Adventures near and far

Ho-ho-hair

This past spring, J and I went visited the Margaret C. Ferguson Greenhouses at Wellesley College, enjoying the greenery and witnessing the once-in-a-decade blooming of an otherwise unremarkable shingle plant. In April, we watched the Boston Marathon, which once again brought me to tears, and we met up with old friends to watch Teju Cole accept a prestigious award at the JFK Library. I also visited (and duly blogged) labyrinths in Keene and Chestnut Hill, proving again that walking meditation is good for the soul.

This past summer, J and I admired, photographed, but did not bet on the racehorses at Suffolk Downs, and we attended Saint Joseph’s Feast in Boston’s North End, which brought to mind thoughts of James Joyce. We also went to a few Red Sox games, which I blogged here and here, and we traveled to visit family in Pennsylvania and Ohio, which resulted in a lot of photos from Phipps Conservatory in Pittsburgh and the Columbus Zoo in Columbus.

Closer to home, a friend and I went to the Josiah McElheny exhibit at the Institute of Contemporary Art, and we battled the crowds flocking to see the Ansel Adams exhibit at the Peabody Essex Museum. In November, I took a solitary pilgrimage to Thoreau’s grave in Sleepy Hollow Cemetery in Concord, MA, and I also checked out Houghton Gardens, which I’ve frequently seen from the T but had never before visited on foot.

Lastly, in September, I finally got around to blogging a pilgrimage to the 9/11 Memorial in New York City that J and I had taken in December, 2011: better late than never.

The practice of writing

Santa in shades

Keeping a blog for nine years provides its own assortment of lessons, and the writing I post on Hoarded Ordinaries is only one kind of writing I regularly do. In addition to blogging, I also keep a handwritten journal, and in October I started devoting a more intentional amount of time (namely, an hour a day five days a week) to writing words that sometimes end up on-blog and sometimes get filed as “Other,” a process I described in “The hours.” In addition to all this daily (or at least “almost daily”) writing, in 2012 I also participated in two informal day-long writing retreats: one at MIT in August, and the other at Framingham State in November.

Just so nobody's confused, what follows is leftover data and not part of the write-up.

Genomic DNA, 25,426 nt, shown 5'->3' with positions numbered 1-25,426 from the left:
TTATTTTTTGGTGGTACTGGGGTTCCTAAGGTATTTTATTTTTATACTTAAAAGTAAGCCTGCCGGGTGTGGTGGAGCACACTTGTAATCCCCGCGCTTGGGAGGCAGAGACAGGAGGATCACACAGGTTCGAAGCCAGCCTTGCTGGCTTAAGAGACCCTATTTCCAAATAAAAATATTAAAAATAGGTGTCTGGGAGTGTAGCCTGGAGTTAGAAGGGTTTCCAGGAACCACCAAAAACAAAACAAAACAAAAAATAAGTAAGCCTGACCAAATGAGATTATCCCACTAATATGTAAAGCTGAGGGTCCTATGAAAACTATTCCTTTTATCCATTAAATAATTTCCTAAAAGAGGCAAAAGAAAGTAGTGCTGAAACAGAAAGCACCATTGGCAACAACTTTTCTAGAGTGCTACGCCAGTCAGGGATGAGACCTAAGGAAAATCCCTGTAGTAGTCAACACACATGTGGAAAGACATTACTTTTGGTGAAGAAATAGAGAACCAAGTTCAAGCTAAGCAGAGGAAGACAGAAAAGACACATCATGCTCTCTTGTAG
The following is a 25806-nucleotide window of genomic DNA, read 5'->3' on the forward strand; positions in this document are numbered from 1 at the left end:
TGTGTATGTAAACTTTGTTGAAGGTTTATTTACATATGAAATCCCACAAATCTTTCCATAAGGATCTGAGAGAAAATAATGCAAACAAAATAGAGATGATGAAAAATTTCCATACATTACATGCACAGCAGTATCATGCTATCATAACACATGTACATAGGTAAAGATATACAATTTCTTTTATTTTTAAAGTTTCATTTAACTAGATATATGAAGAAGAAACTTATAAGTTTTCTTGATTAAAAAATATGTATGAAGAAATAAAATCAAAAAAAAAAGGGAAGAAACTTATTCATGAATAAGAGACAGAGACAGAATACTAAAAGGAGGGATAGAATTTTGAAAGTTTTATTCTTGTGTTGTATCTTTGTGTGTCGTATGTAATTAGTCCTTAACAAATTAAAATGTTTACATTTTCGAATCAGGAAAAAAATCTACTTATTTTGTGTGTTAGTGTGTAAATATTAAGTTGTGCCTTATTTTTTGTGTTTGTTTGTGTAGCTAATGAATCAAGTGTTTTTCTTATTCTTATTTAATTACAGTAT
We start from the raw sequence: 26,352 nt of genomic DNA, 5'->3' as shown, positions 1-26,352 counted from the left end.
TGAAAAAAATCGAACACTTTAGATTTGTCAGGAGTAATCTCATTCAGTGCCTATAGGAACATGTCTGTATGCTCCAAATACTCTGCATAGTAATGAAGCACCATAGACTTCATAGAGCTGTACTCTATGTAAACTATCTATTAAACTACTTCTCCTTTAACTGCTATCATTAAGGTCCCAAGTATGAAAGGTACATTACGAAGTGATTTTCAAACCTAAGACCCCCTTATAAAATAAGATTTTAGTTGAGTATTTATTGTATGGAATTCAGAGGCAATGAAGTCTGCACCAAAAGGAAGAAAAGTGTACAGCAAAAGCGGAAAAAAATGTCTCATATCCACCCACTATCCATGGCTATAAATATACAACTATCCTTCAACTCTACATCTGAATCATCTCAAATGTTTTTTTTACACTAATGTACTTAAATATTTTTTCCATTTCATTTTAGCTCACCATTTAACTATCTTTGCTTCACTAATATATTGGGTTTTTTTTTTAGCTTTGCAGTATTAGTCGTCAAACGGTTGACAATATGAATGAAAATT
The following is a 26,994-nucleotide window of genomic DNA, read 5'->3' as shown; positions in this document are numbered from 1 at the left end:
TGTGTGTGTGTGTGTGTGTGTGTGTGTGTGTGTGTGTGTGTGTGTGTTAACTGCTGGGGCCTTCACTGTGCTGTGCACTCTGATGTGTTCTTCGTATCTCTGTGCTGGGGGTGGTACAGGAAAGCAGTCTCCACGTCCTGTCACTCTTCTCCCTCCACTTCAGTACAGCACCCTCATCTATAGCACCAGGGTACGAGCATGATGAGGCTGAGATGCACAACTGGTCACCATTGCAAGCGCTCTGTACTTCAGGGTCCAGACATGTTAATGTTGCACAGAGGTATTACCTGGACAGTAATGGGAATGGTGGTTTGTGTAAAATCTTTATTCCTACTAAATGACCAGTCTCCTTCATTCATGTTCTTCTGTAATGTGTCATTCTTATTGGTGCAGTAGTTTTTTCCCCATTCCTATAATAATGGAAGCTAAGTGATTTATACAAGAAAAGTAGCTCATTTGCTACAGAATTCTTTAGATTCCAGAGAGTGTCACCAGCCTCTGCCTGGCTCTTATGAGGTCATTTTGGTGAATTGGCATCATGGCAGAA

This practice of writing an hour a day five days a week led to many of the longer essays I posted in October and November, including “Showing up at the page” and “I no longer believe this.” In December, I had less time to write, but I did take a moment in “Sharing silence” to reflect on the Newtown shootings and to admit the word-weariness I sometimes feel as a writer and teacher of writing.

What do I expect from 2013, my tenth year of blogging? I have no idea, butO I hope to continue showing up and seeing what words decide to appear.

If you want to review previous blogiversary posts, you can find all of them (minus 2010, when I never got around to posting a retrospective) here (2011), here (2009), here (2008), here (2007), here (2006), here (2005), and here (2004). Enjoy!